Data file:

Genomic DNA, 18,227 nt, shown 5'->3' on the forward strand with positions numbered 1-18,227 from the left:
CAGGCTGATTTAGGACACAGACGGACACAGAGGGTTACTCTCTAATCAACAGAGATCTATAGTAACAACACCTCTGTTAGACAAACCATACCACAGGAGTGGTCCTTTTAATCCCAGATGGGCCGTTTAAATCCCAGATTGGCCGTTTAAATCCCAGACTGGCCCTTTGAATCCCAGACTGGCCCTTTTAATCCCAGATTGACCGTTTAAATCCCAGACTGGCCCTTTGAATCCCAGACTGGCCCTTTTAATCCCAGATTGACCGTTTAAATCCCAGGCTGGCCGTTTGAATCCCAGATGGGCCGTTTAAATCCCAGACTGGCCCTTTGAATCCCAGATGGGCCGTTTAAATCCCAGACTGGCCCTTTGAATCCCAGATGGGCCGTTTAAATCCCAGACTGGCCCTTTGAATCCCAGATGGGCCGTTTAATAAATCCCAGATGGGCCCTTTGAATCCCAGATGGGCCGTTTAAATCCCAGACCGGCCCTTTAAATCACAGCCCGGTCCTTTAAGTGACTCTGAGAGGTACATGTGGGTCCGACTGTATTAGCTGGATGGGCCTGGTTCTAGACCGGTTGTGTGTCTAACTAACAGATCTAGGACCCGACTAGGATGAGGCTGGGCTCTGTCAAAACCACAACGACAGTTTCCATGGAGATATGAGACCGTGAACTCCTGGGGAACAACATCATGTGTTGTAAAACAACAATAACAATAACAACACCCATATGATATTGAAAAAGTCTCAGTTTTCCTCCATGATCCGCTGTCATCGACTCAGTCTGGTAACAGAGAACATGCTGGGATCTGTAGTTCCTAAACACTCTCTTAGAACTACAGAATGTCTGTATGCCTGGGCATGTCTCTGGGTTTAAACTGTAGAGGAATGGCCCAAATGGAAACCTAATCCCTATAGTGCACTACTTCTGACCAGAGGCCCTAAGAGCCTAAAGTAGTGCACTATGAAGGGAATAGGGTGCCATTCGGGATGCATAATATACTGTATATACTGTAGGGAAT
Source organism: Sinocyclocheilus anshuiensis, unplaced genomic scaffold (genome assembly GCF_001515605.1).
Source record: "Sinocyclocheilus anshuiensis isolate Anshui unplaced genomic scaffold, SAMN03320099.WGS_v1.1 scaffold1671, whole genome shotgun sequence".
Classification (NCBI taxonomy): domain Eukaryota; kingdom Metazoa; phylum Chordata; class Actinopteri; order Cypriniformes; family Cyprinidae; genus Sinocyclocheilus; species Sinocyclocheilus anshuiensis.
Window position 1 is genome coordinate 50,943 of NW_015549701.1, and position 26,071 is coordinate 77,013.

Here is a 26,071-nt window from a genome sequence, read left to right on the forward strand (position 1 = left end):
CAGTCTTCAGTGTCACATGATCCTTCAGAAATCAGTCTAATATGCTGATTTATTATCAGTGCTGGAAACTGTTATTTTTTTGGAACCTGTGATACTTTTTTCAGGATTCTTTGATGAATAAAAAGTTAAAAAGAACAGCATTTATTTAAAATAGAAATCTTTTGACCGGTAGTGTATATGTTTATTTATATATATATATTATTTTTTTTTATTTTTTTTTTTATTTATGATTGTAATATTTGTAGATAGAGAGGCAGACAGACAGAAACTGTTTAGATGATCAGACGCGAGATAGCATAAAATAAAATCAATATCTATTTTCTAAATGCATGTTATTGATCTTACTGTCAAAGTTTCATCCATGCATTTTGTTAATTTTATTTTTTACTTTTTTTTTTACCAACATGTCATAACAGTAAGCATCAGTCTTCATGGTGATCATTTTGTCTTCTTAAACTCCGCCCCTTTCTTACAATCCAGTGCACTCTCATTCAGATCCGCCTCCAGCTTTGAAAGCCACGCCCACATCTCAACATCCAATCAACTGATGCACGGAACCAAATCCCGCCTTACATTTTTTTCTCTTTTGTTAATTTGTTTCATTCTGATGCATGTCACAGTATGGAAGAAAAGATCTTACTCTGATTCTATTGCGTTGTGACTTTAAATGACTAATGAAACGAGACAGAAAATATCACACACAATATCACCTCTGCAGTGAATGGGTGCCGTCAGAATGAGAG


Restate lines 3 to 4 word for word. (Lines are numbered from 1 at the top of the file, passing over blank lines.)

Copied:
Source organism: Sinocyclocheilus anshuiensis, unplaced genomic scaffold (genome assembly GCF_001515605.1).
Source record: "Sinocyclocheilus anshuiensis isolate Anshui unplaced genomic scaffold, SAMN03320099.WGS_v1.1 scaffold1671, whole genome shotgun sequence".